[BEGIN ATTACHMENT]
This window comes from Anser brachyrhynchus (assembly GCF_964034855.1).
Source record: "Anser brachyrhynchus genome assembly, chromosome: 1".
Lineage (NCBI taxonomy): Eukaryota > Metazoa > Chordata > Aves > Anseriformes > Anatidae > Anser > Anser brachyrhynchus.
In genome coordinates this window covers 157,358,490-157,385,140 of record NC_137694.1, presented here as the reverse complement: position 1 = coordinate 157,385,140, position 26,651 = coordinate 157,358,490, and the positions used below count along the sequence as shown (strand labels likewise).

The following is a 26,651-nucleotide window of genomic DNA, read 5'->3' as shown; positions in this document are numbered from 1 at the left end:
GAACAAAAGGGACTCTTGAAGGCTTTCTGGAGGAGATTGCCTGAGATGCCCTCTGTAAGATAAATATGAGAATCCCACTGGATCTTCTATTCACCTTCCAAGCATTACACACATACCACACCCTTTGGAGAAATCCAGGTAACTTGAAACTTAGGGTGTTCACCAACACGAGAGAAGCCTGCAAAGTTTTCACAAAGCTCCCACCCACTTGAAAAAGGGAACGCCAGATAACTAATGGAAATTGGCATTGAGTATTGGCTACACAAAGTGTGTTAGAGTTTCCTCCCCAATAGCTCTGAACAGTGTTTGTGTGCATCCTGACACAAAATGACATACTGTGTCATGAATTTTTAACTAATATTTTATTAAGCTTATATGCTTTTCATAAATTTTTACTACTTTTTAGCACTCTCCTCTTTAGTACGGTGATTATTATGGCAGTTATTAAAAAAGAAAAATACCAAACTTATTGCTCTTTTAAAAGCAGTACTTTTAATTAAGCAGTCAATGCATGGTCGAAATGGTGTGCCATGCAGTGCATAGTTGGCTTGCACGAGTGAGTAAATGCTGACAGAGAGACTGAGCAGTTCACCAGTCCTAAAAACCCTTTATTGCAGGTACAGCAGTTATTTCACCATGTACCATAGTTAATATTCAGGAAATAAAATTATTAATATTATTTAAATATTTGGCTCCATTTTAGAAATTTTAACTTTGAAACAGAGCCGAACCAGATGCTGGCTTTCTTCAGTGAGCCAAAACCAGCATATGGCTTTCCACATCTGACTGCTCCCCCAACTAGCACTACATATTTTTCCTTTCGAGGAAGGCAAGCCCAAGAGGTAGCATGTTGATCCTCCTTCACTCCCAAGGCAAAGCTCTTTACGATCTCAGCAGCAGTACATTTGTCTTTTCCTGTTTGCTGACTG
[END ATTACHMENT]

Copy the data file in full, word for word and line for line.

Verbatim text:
This window comes from Anser brachyrhynchus (assembly GCF_964034855.1).
Source record: "Anser brachyrhynchus genome assembly, chromosome: 1".
Lineage (NCBI taxonomy): Eukaryota > Metazoa > Chordata > Aves > Anseriformes > Anatidae > Anser > Anser brachyrhynchus.
In genome coordinates this window covers 157,358,490-157,385,140 of record NC_137694.1, presented here as the reverse complement: position 1 = coordinate 157,385,140, position 26,651 = coordinate 157,358,490, and the positions used below count along the sequence as shown (strand labels likewise).

The following is a 26,651-nucleotide window of genomic DNA, read 5'->3' as shown; positions in this document are numbered from 1 at the left end:
GAACAAAAGGGACTCTTGAAGGCTTTCTGGAGGAGATTGCCTGAGATGCCCTCTGTAAGATAAATATGAGAATCCCACTGGATCTTCTATTCACCTTCCAAGCATTACACACATACCACACCCTTTGGAGAAATCCAGGTAACTTGAAACTTAGGGTGTTCACCAACACGAGAGAAGCCTGCAAAGTTTTCACAAAGCTCCCACCCACTTGAAAAAGGGAACGCCAGATAACTAATGGAAATTGGCATTGAGTATTGGCTACACAAAGTGTGTTAGAGTTTCCTCCCCAATAGCTCTGAACAGTGTTTGTGTGCATCCTGACACAAAATGACATACTGTGTCATGAATTTTTAACTAATATTTTATTAAGCTTATATGCTTTTCATAAATTTTTACTACTTTTTAGCACTCTCCTCTTTAGTACGGTGATTATTATGGCAGTTATTAAAAAAGAAAAATACCAAACTTATTGCTCTTTTAAAAGCAGTACTTTTAATTAAGCAGTCAATGCATGGTCGAAATGGTGTGCCATGCAGTGCATAGTTGGCTTGCACGAGTGAGTAAATGCTGACAGAGAGACTGAGCAGTTCACCAGTCCTAAAAACCCTTTATTGCAGGTACAGCAGTTATTTCACCATGTACCATAGTTAATATTCAGGAAATAAAATTATTAATATTATTTAAATATTTGGCTCCATTTTAGAAATTTTAACTTTGAAACAGAGCCGAACCAGATGCTGGCTTTCTTCAGTGAGCCAAAACCAGCATATGGCTTTCCACATCTGACTGCTCCCCCAACTAGCACTACATATTTTTCCTTTCGAGGAAGGCAAGCCCAAGAGGTAGCATGTTGATCCTCCTTCACTCCCAAGGCAAAGCTCTTTACGATCTCAGCAGCAGTACATTTGTCTTTTCCTGTTTGCTGACTG